Adbusters, I almost always agree with you, but I'm not so sure about this one. Why not use that money to buy a homeless person a meal?
This might work if you are in the comfortable middle class, but go up to a poor person and tell them to "just burn your money" and see how that goes. And would Kalle Lasn be willing to burn the money he earns from selling subscriptions and shoes? I don't think he would.

and in reply to the above comment;

I think the point the author tried to make is that we are unable to imagine the desecration of money and will create a whole series of rationalizations as to why it is important that we do not desecrate money.
The conventional wisdom is that money can buy anything, even an egalitarian society. That we need only give money to homeless people, and that will improve things.
The interesting question is: are we able to break our relation to money, no longer viewing it as anything more important than mere paper that has been ascribed value.

Burning money is a symbolic act; a desperate objection to the desecration of the world that we are all implicated in. It is not a solution, it is a symptom

A bold revolutionary burns his own money. Not the money of a shop owner.

Anybody can burn someone elses money....easy peasy. To burn your own? All it is is comparing the feeling of burning your own money compared to buying some shit. I suspect the feeling of burning your own money would last a lot longer...possibly the rest of your life.


Its interesting to me that commenters pick up on the point of whether or not you burn your own money. I think this is important. If a rich man gives you a thousand quid and you burn it that's one thing, if a poor man burns his last tenner, that's another thing entirely. Quite how you define what is your money is complicated though. Do you know at any given moment the balance of your liabilities and assets? And what about your future commitments? Any reference your future income stream surely has risk attached to it. You can't be 100% certain that you'll be able to continue paying your mortgage. In other words, being definite about whether the money in your pocket is 'yours' is more complicated than it might first appear.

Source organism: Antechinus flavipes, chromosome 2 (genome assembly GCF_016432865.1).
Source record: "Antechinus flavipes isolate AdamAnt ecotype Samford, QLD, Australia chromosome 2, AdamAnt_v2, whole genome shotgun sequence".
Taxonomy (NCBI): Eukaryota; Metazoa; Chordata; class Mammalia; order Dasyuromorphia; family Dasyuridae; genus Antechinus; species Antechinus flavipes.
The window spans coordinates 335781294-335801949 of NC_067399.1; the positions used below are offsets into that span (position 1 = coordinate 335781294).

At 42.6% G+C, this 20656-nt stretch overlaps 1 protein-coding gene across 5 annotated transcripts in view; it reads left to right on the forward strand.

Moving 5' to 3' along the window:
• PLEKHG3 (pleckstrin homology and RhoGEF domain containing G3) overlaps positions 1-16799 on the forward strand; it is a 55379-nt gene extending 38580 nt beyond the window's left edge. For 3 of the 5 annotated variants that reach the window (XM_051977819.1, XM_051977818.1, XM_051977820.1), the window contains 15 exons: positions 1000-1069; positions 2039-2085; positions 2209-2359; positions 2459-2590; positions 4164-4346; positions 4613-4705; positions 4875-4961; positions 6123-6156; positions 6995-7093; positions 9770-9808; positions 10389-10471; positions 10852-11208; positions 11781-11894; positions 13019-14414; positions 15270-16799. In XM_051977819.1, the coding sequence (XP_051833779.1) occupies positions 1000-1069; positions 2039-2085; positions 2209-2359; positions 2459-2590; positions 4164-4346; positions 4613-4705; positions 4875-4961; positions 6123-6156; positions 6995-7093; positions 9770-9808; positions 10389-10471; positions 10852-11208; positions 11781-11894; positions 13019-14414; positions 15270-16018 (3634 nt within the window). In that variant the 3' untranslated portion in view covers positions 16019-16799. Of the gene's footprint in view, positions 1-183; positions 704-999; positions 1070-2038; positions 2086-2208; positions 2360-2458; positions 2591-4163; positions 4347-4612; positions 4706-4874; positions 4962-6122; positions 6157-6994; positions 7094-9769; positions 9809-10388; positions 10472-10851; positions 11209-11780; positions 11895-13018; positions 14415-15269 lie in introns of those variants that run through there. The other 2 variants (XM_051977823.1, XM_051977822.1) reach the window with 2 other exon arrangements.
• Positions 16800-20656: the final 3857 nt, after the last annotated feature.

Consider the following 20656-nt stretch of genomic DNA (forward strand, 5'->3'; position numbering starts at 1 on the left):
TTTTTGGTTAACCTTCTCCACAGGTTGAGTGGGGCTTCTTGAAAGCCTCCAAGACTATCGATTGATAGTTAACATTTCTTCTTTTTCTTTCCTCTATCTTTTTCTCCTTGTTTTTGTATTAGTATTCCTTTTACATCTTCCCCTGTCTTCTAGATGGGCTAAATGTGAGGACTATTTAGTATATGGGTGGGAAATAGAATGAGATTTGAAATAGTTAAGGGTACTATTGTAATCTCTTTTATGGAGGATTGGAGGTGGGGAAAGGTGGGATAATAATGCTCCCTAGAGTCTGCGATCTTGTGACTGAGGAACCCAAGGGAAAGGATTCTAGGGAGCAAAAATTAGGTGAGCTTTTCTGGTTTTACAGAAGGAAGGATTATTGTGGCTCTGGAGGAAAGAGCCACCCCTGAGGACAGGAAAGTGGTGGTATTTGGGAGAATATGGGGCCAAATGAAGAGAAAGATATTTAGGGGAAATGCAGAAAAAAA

I think in the end what it comes down to, largely, is your feeling about it. If you're going to burn money do you genuinely and honestly feel it is yours to burn? I think that's the important difference. 

I actually had to tackle this issue on my first burning. I burnt a tenner on 23rd October 2007 whilst I was bankrupt. So technically, the tenner wasn't mine. It belonged to my creditors. However, it did 'feel' like my tenner. I'd had it in my pocket for a couple of weeks prior and had refused to spend it going without this and that instead. Of course I had no credit cards or even a bank card (it's still tough being a bankrupt) so cash was the only way I had of spending and receiving. Key to the 'feeling' of ownership was the absolute amount. It was, after all, only a tenner. If I'd burnt a thousand quid (not that I had a thousand quid, but...) that would have been different. If a creditor had noticed, they might well have kicked up a fuss. 

So I suppose its both how you feel about it and how others feel about it, that determines whose money it is to burn. That's odd if you think about 'ownership' as a definite thing, which is easy to do. But that aspect of consensus - of something fundamentally social - seems to be at the core ownership. Another way of saying this, is that ownership needs to be visible for it to exist at all. That's an interesting thing to think about in terms of the actions of Candaules, 'his' Queen and Gyges all those years ago.

No comments:

Post a Comment